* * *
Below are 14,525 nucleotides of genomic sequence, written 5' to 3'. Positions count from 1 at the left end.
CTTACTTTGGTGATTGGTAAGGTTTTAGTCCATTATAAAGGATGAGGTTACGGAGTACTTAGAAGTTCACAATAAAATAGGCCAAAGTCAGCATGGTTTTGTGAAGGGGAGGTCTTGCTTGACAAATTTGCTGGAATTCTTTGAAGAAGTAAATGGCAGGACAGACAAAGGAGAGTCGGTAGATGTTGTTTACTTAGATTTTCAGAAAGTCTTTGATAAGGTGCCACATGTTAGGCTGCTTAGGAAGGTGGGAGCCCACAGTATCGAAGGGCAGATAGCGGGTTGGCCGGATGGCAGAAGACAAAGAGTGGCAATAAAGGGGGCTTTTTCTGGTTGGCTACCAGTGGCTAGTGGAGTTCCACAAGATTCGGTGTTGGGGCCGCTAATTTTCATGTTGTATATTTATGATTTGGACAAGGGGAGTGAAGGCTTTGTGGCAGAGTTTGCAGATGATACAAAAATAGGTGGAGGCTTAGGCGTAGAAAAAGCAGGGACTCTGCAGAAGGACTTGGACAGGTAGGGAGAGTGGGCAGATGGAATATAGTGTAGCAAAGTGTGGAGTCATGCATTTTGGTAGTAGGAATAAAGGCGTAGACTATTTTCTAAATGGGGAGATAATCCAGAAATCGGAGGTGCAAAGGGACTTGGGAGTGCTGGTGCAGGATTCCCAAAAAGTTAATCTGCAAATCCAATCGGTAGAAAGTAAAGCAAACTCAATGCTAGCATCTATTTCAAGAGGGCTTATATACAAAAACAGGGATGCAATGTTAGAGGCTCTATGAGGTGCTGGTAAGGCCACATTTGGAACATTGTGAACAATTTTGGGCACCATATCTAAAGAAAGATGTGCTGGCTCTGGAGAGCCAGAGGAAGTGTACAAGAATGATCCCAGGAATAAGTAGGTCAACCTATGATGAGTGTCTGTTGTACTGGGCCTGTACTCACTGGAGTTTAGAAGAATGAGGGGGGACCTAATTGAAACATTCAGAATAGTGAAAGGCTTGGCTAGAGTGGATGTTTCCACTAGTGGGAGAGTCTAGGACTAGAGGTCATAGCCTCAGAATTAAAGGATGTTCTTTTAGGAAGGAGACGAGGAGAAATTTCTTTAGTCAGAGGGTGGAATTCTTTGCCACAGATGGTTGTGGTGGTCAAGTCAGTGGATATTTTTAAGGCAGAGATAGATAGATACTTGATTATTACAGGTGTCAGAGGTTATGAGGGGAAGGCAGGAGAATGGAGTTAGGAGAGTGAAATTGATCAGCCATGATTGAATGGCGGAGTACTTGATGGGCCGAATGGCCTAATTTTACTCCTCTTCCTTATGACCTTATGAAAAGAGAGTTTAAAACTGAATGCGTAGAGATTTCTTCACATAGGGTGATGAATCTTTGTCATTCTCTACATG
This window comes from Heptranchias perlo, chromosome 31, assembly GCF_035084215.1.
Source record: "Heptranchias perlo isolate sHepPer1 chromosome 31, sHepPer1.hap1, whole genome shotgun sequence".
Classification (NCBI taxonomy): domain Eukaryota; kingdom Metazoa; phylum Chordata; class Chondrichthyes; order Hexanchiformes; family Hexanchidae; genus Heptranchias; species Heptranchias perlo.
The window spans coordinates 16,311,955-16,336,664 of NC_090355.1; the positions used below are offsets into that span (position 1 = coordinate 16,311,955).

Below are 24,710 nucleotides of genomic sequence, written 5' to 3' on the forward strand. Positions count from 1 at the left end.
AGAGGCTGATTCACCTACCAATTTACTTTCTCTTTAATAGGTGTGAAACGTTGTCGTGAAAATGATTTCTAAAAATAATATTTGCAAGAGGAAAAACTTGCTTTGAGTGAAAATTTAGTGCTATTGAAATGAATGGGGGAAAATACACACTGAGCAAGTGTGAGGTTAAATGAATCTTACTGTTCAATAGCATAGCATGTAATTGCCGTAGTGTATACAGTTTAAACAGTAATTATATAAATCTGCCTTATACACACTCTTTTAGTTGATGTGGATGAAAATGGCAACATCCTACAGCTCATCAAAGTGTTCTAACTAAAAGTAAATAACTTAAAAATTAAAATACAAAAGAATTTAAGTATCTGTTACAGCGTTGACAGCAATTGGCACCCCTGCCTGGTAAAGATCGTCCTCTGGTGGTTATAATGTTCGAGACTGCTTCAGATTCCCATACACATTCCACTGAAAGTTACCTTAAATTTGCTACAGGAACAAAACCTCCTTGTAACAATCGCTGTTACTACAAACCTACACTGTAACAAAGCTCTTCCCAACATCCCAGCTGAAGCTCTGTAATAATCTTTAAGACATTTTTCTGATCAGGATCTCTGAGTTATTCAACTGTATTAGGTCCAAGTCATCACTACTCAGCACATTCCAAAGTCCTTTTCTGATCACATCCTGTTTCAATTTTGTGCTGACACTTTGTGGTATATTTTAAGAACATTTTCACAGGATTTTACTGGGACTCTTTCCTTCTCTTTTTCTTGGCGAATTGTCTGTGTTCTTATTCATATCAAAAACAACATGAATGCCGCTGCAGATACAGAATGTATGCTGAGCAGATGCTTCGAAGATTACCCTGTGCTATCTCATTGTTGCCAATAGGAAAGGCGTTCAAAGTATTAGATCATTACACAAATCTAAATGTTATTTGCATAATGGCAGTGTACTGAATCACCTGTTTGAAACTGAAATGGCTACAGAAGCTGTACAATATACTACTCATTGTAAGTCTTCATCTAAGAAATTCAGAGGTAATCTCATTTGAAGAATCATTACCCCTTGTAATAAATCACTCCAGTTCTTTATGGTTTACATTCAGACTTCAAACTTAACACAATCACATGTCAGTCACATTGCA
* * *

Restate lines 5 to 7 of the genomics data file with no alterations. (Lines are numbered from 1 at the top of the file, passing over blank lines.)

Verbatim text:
Classification (NCBI taxonomy): domain Eukaryota; kingdom Metazoa; phylum Chordata; class Chondrichthyes; order Hexanchiformes; family Hexanchidae; genus Heptranchias; species Heptranchias perlo.
The window spans coordinates 16,311,955-16,336,664 of NC_090355.1; the positions used below are offsets into that span (position 1 = coordinate 16,311,955).

Below are 24,710 nucleotides of genomic sequence, written 5' to 3' on the forward strand. Positions count from 1 at the left end.